Washington University School of Medicine. (2006, April 5). Thinner And Younger: Calorie Restriction Reduces Markers Of Aging. ScienceDaily. Retrieved July 29, 2014 from www.sciencedaily.com/releases/2006/04/060405022759.htm
Washington University School of Medicine. "Thinner And Younger: Calorie Restriction Reduces Markers Of Aging." ScienceDaily. www.sciencedaily.com/releases/2006/04/060405022759.htm (accessed July 29, 2014).

Share This




More Health & Medicine News

Tuesday, July 29, 2014

Featured Research

from universities, journals, and other organizations


Featured Videos

from AP, Reuters, AFP, and other news services

Deadly Ebola Virus Threatens West Africa

Deadly Ebola Virus Threatens West Africa

AP (July 28, 2014) West African nations and international health organizations are working to contain the largest Ebola outbreak in history. It's one of the deadliest diseases known to man, but the CDC says it's unlikely to spread in the U.S. (July 28) Video provided by AP
Powered by NewsLook.com
$15B Deal on Vets' Health Care Reached

$15B Deal on Vets' Health Care Reached

AP (July 28, 2014) A bipartisan deal to improve veterans health care would authorize at least $15 billion in emergency spending to fix a veterans program scandalized by long patient wait times and falsified records. (July 28) Video provided by AP
Powered by NewsLook.com
Two Americans Contract Ebola in Liberia

Two Americans Contract Ebola in Liberia

Reuters - US Online Video (July 28, 2014) Two American aid workers in Liberia test positive for Ebola while working to combat the deadliest outbreak of the virus ever. Linda So reports. Video provided by Reuters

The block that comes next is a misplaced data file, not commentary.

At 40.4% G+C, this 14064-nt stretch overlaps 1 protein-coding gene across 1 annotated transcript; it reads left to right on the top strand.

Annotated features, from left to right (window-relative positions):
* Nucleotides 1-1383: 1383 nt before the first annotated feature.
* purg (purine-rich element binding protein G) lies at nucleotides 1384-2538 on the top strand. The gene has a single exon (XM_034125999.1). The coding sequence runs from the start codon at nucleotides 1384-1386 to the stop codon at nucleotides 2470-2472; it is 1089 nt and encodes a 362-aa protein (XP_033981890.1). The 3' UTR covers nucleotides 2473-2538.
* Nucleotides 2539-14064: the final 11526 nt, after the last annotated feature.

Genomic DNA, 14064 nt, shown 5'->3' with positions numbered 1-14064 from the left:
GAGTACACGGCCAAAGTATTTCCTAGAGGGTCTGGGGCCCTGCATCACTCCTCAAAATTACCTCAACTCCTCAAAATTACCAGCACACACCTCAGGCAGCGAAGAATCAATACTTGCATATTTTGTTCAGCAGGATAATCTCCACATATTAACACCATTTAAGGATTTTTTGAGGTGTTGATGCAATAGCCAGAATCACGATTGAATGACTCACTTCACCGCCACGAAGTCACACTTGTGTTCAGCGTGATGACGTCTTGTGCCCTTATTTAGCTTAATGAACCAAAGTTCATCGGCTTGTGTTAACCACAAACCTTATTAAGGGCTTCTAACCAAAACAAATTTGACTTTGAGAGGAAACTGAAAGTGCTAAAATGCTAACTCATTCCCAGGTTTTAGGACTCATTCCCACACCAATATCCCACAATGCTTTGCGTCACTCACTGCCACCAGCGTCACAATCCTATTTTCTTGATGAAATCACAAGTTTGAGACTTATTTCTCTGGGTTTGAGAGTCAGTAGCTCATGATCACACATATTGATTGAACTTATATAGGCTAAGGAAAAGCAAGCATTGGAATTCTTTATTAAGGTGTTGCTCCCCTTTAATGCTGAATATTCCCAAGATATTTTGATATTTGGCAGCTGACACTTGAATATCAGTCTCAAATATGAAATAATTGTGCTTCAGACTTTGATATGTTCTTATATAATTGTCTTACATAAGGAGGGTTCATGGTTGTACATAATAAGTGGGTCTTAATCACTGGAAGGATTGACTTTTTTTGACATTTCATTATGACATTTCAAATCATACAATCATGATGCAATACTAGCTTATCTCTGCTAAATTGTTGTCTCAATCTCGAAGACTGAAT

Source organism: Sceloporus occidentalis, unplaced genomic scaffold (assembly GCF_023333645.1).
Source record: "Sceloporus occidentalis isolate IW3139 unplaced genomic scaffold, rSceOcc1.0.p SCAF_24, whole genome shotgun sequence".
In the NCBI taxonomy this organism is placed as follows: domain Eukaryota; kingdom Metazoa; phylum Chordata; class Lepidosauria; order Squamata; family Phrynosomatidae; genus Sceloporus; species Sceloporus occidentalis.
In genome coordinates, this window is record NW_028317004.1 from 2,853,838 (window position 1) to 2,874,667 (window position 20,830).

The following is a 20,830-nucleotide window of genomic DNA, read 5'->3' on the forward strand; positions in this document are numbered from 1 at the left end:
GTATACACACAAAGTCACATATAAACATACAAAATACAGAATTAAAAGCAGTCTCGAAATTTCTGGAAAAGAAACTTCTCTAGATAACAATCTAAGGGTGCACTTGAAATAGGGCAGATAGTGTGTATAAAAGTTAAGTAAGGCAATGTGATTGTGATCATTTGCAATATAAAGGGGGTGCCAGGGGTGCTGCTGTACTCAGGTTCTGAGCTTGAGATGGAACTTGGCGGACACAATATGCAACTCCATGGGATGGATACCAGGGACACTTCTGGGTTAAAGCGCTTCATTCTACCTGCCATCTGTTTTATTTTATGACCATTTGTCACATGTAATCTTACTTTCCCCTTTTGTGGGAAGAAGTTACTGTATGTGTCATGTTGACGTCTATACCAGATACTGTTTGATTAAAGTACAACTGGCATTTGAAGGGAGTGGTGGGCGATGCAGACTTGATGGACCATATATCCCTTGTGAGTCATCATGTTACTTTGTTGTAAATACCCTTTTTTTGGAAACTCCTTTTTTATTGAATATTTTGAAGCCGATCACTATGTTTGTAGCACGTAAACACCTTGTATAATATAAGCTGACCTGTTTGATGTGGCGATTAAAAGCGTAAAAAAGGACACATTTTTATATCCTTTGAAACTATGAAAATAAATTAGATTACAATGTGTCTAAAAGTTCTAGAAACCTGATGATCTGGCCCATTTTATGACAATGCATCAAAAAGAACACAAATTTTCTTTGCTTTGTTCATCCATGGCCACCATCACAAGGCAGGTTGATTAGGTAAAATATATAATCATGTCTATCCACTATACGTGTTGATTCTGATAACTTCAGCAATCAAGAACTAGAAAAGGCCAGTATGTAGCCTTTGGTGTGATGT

Powered by NewsLook.com
Traditional African Dishes Teach Healthy Eating

Traditional African Dishes Teach Healthy Eating

AP (July 28, 2014) Classes are being offered nationwide to encourage African Americans to learn about cooking fresh foods based on traditional African cuisine. The program is trying to combat obesity, heart disease and other ailments often linked to diet. (July 28) Video provided by AP
Powered by NewsLook.com

Search ScienceDaily

Number of stories in archives: 140,361

Find with keyword(s):
Enter a keyword or phrase to search ScienceDaily for related topics and research stories.

Save/Print:
Share:

Breaking News:
from the past week

In Other News

... from NewsDaily.com

Science News

Health News

Environment News

Technology News



Save/Print:
Share:

Free Subscriptions


Get the latest science news with ScienceDaily's free email newsletters, updated daily and weekly. Or view hourly updated newsfeeds in your RSS reader:

Get Social & Mobile


Keep up to date with the latest news from ScienceDaily via social networks and mobile apps:

Have Feedback?


Tell us what you think of ScienceDaily -- we welcome both positive and negative comments. Have any problems using the site? Questions?
Mobile: iPhone Android Web
Follow: Facebook Twitter Google+
Subscribe: RSS Feeds Email Newsletters
Latest Headlines Health & Medicine Mind & Brain Space & Time Matter & Energy Computers & Math Plants & Animals Earth & Climate Fossils & Ruins